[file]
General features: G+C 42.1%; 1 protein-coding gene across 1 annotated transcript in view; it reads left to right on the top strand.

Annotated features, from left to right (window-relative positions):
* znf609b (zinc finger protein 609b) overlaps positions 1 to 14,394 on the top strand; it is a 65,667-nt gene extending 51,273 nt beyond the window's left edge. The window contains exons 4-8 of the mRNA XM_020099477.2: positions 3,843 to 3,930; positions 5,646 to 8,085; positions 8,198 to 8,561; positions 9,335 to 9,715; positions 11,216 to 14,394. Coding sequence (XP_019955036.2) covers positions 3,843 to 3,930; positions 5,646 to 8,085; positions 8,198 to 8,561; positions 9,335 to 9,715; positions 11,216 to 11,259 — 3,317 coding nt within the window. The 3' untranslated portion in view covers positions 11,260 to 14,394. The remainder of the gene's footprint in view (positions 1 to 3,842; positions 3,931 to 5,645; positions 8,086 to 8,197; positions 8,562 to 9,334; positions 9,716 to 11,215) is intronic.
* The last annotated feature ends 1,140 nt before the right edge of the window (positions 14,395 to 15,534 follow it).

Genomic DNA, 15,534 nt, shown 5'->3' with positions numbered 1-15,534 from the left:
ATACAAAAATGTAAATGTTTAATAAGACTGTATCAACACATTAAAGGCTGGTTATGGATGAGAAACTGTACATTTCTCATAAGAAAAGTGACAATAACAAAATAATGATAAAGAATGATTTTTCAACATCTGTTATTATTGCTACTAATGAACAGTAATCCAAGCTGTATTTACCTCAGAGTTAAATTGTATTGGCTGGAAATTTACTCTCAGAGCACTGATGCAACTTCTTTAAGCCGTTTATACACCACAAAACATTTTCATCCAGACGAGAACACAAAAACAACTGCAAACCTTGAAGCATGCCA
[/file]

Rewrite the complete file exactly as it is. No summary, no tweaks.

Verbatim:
General features: G+C 42.1%; 1 protein-coding gene across 1 annotated transcript in view; it reads left to right on the top strand.

Annotated features, from left to right (window-relative positions):
* znf609b (zinc finger protein 609b) overlaps positions 1 to 14,394 on the top strand; it is a 65,667-nt gene extending 51,273 nt beyond the window's left edge. The window contains exons 4-8 of the mRNA XM_020099477.2: positions 3,843 to 3,930; positions 5,646 to 8,085; positions 8,198 to 8,561; positions 9,335 to 9,715; positions 11,216 to 14,394. Coding sequence (XP_019955036.2) covers positions 3,843 to 3,930; positions 5,646 to 8,085; positions 8,198 to 8,561; positions 9,335 to 9,715; positions 11,216 to 11,259 — 3,317 coding nt within the window. The 3' untranslated portion in view covers positions 11,260 to 14,394. The remainder of the gene's footprint in view (positions 1 to 3,842; positions 3,931 to 5,645; positions 8,086 to 8,197; positions 8,562 to 9,334; positions 9,716 to 11,215) is intronic.
* The last annotated feature ends 1,140 nt before the right edge of the window (positions 14,395 to 15,534 follow it).

Genomic DNA, 15,534 nt, shown 5'->3' with positions numbered 1-15,534 from the left:
ATACAAAAATGTAAATGTTTAATAAGACTGTATCAACACATTAAAGGCTGGTTATGGATGAGAAACTGTACATTTCTCATAAGAAAAGTGACAATAACAAAATAATGATAAAGAATGATTTTTCAACATCTGTTATTATTGCTACTAATGAACAGTAATCCAAGCTGTATTTACCTCAGAGTTAAATTGTATTGGCTGGAAATTTACTCTCAGAGCACTGATGCAACTTCTTTAAGCCGTTTATACACCACAAAACATTTTCATCCAGACGAGAACACAAAAACAACTGCAAACCTTGAAGCATGCCA